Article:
Back to School: Exploring Promising Practices for Re-engaging Young People in Secondary Education
Stemming from the Don’t Call Them Dropouts report, based on careful listening to young people who didn’t graduate in four years, America’s Promise Alliance’s Center for Promise released Back to School: Exploring Promising Practices for Re-Engaging Young People in Secondary Education. The paper explores ways to strengthen and expand re-engagement options for young people who need more time or different pathways to finish school.
Despite much progress over the past decade to increase high school graduation rates nationwide, roughly 20 percent of young people, nearly 750,000 a year, are still not walking across the stage to collect their diploma with their peers. An even larger number of young people aged 16-24 – more than two million in total – are not in school and do not yet have a high school diploma. However, even with those sobering numbers, our research tells us that two-thirds of young people who leave school eventually return and complete some sort of degree or equivalency.
The paper is designed as a resource for educators, practitioners, community stakeholders, communications professionals and policymakers interested in supporting out-of-school youth who wish to obtain a high school credential. A high school diploma is by no means a guarantee of success, but failure to complete high school is a devastatingly accurate predictor of lifelong struggle and unrealized human potential. If birth is life’s starting line, then high school graduation is life’s second starting line for success.
What is re-engagement? Re-engagement is the process by which young people who have either left school without graduating or who are at risk of dropping out of school re-connect with systems that allow them to complete a high school diploma or credential, increasing their chances for adult success.
Why are re-engagement programs needed? Holding a high school credential (diploma, GED or Hi-Set) opens the door to additional opportunities, such as college or vocational training. More importantly, re-engagement programs provide access for young adults to caring adults, comprehensive work/life supports, flexible scheduling and individualized coursework that helps to put youth back on track to success.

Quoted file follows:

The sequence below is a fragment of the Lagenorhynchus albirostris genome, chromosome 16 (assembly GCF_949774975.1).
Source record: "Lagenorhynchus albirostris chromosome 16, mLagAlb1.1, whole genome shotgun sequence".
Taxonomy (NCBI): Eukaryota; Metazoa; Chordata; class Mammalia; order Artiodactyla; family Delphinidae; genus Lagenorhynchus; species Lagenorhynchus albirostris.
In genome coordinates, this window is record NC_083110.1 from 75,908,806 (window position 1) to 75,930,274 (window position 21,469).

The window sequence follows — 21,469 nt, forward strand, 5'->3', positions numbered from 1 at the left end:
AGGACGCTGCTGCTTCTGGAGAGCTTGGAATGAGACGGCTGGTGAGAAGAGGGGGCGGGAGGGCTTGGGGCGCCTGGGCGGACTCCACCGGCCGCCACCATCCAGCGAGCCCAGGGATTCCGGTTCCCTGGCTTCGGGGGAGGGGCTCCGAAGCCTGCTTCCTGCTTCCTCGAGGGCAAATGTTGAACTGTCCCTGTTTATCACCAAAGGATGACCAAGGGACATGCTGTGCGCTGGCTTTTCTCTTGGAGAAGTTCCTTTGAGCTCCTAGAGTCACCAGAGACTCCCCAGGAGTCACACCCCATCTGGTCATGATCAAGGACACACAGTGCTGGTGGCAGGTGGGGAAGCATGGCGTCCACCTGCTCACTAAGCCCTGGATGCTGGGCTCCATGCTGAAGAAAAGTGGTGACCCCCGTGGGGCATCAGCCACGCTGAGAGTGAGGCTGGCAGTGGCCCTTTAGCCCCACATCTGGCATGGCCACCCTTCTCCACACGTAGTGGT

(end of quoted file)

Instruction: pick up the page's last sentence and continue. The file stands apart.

There are four main routes for young people who wish to re-engage:
• Community-Based Organizations (the focus of this white paper)
• District-Based Programs
• Re-Engagement Centers
• Post-Secondary Partnerships
Strategies for determining how to best educate and support youth through re-engagement:
• Providing educational experiences that fit students’ lives;
• Encouraging supportive relationships with adults and peers;
• Providing reliable, consistent support and connection opportunities;
• Offering work-readiness strategies and practical work experience; and
• Facilitating or providing access to comprehensive support services.
Twelve key areas for consideration when developing, implementing and supporting re-engagement programs focused on positive outcomes for youth:
• Listen to young people’s perspectives and experiences.
• Structure programs to promote individualized attention.
• Maintain a presence in the community.
• Leverage young people’s strengths.
• Leverage local resources.
• Leverage state and/or federal resources.
• Maintain high standards for program completion.
• Utilize and consult a range of evaluation methods.
• Examine both successes and failures.
• Provide students with an ally – a caring adult who can guide them in both their academic and personal lives.
• Work with outreach works who are familiar with the community and have a similar background to the target audience.
• Consider funding streams that support co-location of services.
Conclusion and Next Steps
By providing alternative pathways to a credential, building caring relationships and providing young people with comprehensive life supports, re-engagement programs help young people achieve an education credential that builds qualities such as self-efficacy and self-worth, and foster a transition to the workforce or higher education.
More research is needed to understand which specific elements contribute not only to re-engagement, but also to eventual program completion. Future research will focus on this as well as more deeply describe the characteristics that illustrate who the 20 percent are and how best to optimally support them.
Re-engagement programs included in this paper:
• United Teen Equality Center (Lowell, MA)
• Learning Works Charter School (Los Angeles, CA)
• YO! Baltimore (Baltimore, MD)
• YouthBuild (National organization headquartered in Somerville, MA)
• Job Corps (National organization headquartered in Washington, D.C.)
• Homeboy Industries (Los Angeles and Pasadena, CA)
• E3 Power Centers (Philadelphia, PA)
• Ujamaa Place (St. Paul, MN)
The 5 Promises
The 5 Promises represent conditions children need to achieve adult success. The collective work of the Alliance involves keeping these promises to America’s youth. This article relates to the promises highlighted below: